Domesday Book of 1086 was a great exercise in recording all of the lands and
settlements of early England (see www.domesdaybook.net
However, the land at what now comprises the parish of Bagnall was not recorded as a settlement at that time but was noted as being largely wasteland containing one or two ploughlands, being a part of the Parish of Endon. Please disregard some incorrect references to the place name being in existence "long before the Norman Conquest of 1066" published in some genealogy bucketshop websites such as www.houseofnames.com.
It was not much longer before reference was made to the existence of a settlement at Bagnall in the annals of an individual who took his name from the village of Stanley which is adjacent to Bagnall. He was called Adam DE STANLEIGH and was born in 1126 in Hooton, Cheshire, England, 38 years after the Domeday Book was completed. (He has Ancestral File number 8XKQ-8C - the LDS Ancestral file shows his name as William.) He is later recorded as succeeding to the Manor of Bagnall.
following link contains a reference to this:
Early evidence of an individual adopting the Bagnall surname from the settlement at the location occurred when William de Bagenold was a witness to the deed of gift of Ela de Aldethelegh to Trentham Priory circa 1154 (source: Dugdale's Monasticon vol.6, page 397).
The earliest form of place-name is comprised of two Anglo Saxon elements.
The Oxford Dictionary of English Place-names, A D Mills, (Oxford University Press, ISBN 0-19-280074-4) states:
"Bagnall, Staffs. Badegenhall 1273. Probably 'nook of land of a man called Badeca'. Old English Pers. name (genitive -n) +halh.
The etymologist Duigan in his "Notes on Staffordshire Place-names" suggests Bacga as the personal prefix, and the Old English word holt meaning woodland as opposed to halgh as above, hence BACGAHOLT (Bacga's Woodland).
Eckwall sees the first element as Old English Bodeca as the personal noun, with the second syllable being either halh or holt as above.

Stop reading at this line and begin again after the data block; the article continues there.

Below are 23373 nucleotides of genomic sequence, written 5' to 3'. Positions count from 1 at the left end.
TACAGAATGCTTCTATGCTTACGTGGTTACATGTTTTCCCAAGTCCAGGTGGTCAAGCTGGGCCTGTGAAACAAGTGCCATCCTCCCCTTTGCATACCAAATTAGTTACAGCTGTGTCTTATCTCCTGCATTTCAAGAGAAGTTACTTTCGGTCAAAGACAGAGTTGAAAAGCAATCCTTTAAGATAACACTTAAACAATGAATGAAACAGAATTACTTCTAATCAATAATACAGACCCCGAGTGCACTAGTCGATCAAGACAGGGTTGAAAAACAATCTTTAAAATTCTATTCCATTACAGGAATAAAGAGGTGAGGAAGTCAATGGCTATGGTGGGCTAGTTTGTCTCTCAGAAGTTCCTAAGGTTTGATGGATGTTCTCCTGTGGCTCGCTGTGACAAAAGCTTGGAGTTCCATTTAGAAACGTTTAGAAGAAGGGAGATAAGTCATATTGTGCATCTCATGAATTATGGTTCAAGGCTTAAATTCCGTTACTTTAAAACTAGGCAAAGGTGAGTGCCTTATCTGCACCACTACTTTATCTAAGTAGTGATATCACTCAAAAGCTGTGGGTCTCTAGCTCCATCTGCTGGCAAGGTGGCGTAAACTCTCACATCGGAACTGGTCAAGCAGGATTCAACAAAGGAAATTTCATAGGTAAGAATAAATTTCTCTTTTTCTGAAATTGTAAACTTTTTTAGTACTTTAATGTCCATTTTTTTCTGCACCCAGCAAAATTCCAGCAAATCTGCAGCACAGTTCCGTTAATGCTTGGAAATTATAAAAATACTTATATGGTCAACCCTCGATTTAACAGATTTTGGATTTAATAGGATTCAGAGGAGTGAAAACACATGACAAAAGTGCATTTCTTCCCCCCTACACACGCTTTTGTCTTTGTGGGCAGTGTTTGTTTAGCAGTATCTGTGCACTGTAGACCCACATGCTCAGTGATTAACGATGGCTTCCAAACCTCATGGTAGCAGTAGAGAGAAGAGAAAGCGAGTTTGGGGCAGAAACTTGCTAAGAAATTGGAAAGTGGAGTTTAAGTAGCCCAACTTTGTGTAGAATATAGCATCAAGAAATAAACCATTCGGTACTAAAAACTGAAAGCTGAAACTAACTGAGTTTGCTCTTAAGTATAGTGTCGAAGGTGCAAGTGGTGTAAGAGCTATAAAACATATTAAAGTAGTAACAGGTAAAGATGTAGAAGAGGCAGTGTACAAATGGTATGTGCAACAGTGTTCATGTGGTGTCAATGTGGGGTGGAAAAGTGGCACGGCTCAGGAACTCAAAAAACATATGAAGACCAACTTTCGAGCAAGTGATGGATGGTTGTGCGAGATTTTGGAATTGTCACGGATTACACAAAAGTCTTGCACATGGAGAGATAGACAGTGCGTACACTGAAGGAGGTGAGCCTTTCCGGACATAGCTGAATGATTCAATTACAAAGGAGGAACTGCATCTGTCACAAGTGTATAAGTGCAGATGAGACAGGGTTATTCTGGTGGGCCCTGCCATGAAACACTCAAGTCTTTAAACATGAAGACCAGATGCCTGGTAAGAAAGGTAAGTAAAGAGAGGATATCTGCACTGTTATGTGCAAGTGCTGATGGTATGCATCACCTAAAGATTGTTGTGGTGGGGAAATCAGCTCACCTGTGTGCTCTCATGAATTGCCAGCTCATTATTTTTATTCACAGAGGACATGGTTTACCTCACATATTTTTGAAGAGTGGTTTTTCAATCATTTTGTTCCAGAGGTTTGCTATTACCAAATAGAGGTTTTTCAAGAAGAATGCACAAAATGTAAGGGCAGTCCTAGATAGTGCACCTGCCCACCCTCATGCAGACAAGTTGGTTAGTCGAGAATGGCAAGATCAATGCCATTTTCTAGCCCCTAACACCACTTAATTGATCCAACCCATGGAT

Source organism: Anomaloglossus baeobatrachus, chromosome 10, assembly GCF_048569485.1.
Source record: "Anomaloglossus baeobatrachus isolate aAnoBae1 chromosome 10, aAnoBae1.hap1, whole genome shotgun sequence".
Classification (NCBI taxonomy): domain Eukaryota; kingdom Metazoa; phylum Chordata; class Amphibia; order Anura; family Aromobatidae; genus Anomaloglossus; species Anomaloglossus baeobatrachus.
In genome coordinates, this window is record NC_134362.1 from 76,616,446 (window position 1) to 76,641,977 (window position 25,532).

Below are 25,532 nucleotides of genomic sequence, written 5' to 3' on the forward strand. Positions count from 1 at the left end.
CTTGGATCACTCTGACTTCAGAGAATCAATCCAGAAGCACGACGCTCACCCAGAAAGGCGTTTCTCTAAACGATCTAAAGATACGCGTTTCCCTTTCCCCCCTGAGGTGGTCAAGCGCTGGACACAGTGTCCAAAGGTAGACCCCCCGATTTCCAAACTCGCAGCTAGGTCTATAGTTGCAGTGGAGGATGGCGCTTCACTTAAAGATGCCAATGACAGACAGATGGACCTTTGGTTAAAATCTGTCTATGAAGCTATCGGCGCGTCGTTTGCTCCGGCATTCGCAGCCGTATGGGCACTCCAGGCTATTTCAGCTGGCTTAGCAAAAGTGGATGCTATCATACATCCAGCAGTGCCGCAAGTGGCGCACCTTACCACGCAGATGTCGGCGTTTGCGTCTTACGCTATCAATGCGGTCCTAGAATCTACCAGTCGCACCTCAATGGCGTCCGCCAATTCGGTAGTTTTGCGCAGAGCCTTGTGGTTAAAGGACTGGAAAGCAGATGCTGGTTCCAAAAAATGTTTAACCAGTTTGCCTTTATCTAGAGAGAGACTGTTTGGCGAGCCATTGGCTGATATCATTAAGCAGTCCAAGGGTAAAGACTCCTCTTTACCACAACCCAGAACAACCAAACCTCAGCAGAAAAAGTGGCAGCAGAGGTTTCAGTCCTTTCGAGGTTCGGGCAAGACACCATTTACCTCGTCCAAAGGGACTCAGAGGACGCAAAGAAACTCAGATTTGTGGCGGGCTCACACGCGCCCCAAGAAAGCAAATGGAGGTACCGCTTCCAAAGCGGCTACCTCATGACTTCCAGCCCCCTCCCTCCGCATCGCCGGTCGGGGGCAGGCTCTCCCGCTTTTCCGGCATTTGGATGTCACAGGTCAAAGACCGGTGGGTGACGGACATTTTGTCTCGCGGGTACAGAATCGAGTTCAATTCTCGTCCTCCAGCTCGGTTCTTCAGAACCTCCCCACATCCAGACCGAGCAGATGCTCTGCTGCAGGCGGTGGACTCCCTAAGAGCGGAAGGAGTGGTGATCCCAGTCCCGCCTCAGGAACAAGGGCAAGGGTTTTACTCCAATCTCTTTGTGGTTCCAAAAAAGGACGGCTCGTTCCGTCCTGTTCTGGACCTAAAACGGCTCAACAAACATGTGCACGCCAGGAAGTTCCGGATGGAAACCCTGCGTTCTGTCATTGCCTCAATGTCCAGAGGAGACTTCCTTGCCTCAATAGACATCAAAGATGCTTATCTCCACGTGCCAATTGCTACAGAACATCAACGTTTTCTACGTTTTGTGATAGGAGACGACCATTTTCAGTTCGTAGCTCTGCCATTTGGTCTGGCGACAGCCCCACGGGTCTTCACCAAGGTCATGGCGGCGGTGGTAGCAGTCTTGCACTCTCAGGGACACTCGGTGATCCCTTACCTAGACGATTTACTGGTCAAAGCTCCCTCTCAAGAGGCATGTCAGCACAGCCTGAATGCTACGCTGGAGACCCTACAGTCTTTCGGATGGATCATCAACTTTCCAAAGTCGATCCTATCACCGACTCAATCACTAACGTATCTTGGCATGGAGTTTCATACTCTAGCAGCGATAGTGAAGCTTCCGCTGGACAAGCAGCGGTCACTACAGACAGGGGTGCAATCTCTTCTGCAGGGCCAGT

is not difficult therefore to speculate that the earliest place
names could have been any combination of Bacga's or Badeca's
halh or holt, hence:
Bacgaholt, or Bacgahalh, or Badecaholt, or Badecahalh.
this part of Staffordshire was thickly wooded and as Bagnall
is located among small valleys and cloughs it would seem that
either root is appropriate.
Early Village History
Early spellings of the place name are BAGGENHALL in 1204, BAGINHOLT in 1271, BADEGENHALL in 1273, and BAGENHOLT in 1281.
Evidence of very early of human occupation in the area was uncovered in July 1964 when a prehistoric perforated stone axe hammer was discovered at nearly Tomkin. This is displayed in the Hanley (Stoke-on-Trent) museum (see: "Where is Bagnall").
The siting of the early settlement at Bagnall probably owes its origins to some sort of religious observance, it being at a place where moorland routes converged. It was certainly on the old salt route to Weston-on-Trent.
A cross was erected to guide travellers and to indicate a well-worn route. Known locally as the Market Cross (or Butter Cross), it was sited on what became the Village Green. A cross in the form of a War memorial is on the Green today.
By 1563, ten household comprised the, by now, village of Bagnall. In the Hearth Tax return of 1666 this had climbed to nineteen, and increase of nine (or approximately forty persons) in 103 years. By this time however, holders of Bagnall related surnames had dispersed from the village, and none were shown in the return. The family name of Murhall had been the most prominent in the village from 1253.
1890 Map of Bagnall Area